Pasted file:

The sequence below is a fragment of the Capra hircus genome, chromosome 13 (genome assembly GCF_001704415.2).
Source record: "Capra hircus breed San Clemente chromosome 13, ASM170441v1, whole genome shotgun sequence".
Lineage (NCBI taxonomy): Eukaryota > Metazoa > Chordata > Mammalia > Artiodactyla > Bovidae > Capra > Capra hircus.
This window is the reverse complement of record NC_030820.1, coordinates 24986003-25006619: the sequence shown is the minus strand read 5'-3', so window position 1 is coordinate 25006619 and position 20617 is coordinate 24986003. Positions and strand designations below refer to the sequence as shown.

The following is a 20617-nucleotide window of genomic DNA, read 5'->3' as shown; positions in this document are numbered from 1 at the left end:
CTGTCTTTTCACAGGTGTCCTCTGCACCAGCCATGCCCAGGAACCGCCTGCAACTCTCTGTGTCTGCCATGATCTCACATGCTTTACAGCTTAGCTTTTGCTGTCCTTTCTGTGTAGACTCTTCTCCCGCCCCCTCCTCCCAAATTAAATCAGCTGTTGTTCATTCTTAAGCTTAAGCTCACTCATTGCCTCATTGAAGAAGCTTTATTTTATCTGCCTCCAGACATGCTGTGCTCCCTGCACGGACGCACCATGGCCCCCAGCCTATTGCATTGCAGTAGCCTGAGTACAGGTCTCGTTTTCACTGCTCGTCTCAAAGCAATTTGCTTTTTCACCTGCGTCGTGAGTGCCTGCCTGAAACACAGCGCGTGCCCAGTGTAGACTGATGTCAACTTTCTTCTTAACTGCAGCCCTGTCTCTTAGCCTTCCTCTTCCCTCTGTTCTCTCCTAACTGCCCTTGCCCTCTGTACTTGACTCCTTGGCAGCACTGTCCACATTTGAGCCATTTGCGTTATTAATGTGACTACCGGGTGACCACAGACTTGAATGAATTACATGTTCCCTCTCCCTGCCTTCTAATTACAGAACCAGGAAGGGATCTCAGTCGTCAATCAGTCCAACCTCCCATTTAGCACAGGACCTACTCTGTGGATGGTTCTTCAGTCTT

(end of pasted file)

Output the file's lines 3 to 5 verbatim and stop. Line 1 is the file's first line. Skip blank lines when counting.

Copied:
Lineage (NCBI taxonomy): Eukaryota > Metazoa > Chordata > Mammalia > Artiodactyla > Bovidae > Capra > Capra hircus.
This window is the reverse complement of record NC_030820.1, coordinates 24986003-25006619: the sequence shown is the minus strand read 5'-3', so window position 1 is coordinate 25006619 and position 20617 is coordinate 24986003. Positions and strand designations below refer to the sequence as shown.

The following is a 20617-nucleotide window of genomic DNA, read 5'->3' as shown; positions in this document are numbered from 1 at the left end: